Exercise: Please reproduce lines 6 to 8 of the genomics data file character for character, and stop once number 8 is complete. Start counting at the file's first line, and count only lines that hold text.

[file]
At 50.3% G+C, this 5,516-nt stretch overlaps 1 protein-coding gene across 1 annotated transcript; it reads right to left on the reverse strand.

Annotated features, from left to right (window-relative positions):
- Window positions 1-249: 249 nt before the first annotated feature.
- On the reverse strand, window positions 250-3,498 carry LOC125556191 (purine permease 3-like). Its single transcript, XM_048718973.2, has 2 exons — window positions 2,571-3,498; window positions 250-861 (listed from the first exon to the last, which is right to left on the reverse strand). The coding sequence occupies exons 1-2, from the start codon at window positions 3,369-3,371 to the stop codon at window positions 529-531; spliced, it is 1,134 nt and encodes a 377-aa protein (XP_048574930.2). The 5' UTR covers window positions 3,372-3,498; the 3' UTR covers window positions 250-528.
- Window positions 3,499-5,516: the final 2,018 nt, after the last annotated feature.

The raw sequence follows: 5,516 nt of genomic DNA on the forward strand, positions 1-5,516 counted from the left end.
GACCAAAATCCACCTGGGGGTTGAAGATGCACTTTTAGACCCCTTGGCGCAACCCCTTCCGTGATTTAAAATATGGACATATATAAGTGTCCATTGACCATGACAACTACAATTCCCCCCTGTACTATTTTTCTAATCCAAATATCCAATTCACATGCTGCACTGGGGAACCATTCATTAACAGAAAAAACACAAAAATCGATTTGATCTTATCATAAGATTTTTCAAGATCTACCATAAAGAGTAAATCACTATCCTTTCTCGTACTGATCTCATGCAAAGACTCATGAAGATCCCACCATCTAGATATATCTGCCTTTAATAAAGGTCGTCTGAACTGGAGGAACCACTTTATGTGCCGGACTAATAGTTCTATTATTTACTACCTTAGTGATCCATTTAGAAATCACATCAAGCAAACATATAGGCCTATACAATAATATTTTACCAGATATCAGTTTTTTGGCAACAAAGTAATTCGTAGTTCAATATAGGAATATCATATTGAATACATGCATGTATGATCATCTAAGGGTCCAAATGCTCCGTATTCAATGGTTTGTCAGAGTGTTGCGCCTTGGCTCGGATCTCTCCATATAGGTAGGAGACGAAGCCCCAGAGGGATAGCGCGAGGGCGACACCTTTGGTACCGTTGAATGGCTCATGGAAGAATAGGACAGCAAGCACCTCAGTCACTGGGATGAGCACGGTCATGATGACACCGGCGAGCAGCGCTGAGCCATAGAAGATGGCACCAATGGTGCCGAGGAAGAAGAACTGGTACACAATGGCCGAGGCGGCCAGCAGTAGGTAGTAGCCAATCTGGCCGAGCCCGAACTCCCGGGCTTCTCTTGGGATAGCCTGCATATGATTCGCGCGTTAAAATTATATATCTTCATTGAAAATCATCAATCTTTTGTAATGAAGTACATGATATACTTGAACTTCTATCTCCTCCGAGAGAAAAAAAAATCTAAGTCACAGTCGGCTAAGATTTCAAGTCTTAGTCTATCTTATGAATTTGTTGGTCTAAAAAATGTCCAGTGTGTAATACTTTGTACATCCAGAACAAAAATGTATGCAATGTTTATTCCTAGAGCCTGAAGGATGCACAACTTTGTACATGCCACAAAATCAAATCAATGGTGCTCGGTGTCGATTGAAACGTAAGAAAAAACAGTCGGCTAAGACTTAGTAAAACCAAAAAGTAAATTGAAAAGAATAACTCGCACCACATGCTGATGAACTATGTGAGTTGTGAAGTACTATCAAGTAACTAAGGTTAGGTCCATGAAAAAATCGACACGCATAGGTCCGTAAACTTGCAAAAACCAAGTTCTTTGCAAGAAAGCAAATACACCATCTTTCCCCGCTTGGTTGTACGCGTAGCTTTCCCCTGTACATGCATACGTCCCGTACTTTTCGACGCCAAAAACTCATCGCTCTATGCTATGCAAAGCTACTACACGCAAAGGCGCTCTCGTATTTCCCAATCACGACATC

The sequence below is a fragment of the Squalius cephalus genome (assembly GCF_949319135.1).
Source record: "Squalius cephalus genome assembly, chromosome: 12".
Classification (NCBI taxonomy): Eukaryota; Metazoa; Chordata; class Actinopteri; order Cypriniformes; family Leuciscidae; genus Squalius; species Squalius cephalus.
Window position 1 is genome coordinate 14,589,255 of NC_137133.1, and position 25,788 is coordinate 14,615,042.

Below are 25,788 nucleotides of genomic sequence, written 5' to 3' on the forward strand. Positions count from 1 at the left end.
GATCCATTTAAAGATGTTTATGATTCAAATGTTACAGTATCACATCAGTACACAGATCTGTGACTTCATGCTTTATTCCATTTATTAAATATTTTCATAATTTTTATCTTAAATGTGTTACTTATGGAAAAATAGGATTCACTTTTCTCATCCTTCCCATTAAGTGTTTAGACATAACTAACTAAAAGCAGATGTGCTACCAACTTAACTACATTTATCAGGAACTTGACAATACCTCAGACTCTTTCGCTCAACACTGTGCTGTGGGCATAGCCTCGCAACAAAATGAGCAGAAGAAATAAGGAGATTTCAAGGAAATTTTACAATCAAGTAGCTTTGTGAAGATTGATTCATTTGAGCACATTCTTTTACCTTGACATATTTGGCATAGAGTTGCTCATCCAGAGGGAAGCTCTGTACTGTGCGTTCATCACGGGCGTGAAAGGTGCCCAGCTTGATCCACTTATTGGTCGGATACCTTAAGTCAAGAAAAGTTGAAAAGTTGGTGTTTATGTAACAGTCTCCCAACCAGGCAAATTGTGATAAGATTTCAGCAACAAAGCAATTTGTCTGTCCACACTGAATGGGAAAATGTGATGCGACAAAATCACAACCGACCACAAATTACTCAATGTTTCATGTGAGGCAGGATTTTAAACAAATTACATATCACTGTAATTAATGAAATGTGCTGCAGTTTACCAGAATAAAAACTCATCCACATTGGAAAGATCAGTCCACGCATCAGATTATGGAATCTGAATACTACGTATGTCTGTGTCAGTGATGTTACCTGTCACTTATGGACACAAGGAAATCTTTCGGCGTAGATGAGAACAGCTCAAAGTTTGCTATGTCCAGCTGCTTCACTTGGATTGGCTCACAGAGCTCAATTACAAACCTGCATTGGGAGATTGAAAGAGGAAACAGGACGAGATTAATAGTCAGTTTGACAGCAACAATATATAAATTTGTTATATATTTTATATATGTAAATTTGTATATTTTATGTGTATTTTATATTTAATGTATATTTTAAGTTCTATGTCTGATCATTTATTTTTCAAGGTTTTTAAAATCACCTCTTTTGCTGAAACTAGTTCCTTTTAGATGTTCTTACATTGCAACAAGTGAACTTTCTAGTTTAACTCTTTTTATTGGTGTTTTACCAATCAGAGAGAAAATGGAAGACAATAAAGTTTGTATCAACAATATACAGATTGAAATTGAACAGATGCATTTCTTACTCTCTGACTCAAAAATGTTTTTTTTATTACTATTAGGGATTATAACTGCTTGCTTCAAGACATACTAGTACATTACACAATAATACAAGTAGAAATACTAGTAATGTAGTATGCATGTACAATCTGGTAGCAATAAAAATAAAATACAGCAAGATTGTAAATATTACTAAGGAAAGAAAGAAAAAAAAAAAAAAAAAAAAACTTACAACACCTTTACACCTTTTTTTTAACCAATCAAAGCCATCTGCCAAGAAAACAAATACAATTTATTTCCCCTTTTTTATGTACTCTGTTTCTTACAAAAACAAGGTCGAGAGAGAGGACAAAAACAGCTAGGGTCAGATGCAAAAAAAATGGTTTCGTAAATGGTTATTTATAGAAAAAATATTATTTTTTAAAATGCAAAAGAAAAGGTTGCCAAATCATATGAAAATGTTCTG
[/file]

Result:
The raw sequence follows: 5,516 nt of genomic DNA on the forward strand, positions 1-5,516 counted from the left end.
GACCAAAATCCACCTGGGGGTTGAAGATGCACTTTTAGACCCCTTGGCGCAACCCCTTCCGTGATTTAAAATATGGACATATATAAGTGTCCATTGACCATGACAACTACAATTCCCCCCTGTACTATTTTTCTAATCCAAATATCCAATTCACATGCTGCACTGGGGAACCATTCATTAACAGAAAAAACACAAAAATCGATTTGATCTTATCATAAGATTTTTCAAGATCTACCATAAAGAGTAAATCACTATCCTTTCTCGTACTGATCTCATGCAAAGACTCATGAAGATCCCACCATCTAGATATATCTGCCTTTAATAAAGGTCGTCTGAACTGGAGGAACCACTTTATGTGCCGGACTAATAGTTCTATTATTTACTACCTTAGTGATCCATTTAGAAATCACATCAAGCAAACATATAGGCCTATACAATAATATTTTACCAGATATCAGTTTTTTGGCAACAAAGTAATTCGTAGTTCAATATAGGAATATCATATTGAATACATGCATGTATGATCATCTAAGGGTCCAAATGCTCCGTATTCAATGGTTTGTCAGAGTGTTGCGCCTTGGCTCGGATCTCTCCATATAGGTAGGAGACGAAGCCCCAGAGGGATAGCGCGAGGGCGACACCTTTGGTACCGTTGAATGGCTCATGGAAGAATAGGACAGCAAGCACCTCAGTCACTGGGATGAGCACGGTCATGATGACACCGGCGAGCAGCGCTGAGCCATAGAAGATGGCACCAATGGTGCCGAGGAAGAAGAACTGGTACACAATGGCCGAGGCGGCCAGCAGTAGGTAGTAGCCAATCTGGCCGAGCCCGAACTCCCGGGCTTCTCTTGGGATAGCCTGCATATGATTCGCGCGTTAAAATTATATATCTTCATTGAAAATCATCAATCTTTTGTAATGAAGTACATGATATACTTGAACTTCTATCTCCTCCGAGAGAAAAAAAAATCTAAGTCACAGTCGGCTAAGATTTCAAGTCTTAGTCTATCTTATGAATTTGTTGGTCTAAAAAATGTCCAGTGTGTAATACTTTGTACATCCAGAACAAAAATGTATGCAATGTTTATTCCTAGAGCCTGAAGGATGCACAACTTTGTACATGCCACAAAATCAAATCAATGGTGCTCGGTGTCGATTGAAACGTAAGAAAAAACAGTCGGCTAAGACTTAGTAAAACCAAAAAGTAAATTGAAAAGAATAACTCGCACCACATGCTGATGAACTATGTGAGTTGTGAAGTACTATCAAGTAACTAAGGTTAGGTCCATGAAAAAATCGACACGCATAGGTCCGTAAACTTGCAAAAACCAAGTTCTTTGCAAGAAAGCAAATACACCATCTTTCCCCGCTTGGTTGTACGCGTAGCTTTCCCCTGTACATGCATACGTCCCGTACTTTTCGACGCCAAAAACTCATCGCTCTATGCTATGCAAAGCTACTACACGCAAAGGCGCTCTCGTATTTCCCAATCACGACATC

The sequence below is a fragment of the Squalius cephalus genome (assembly GCF_949319135.1).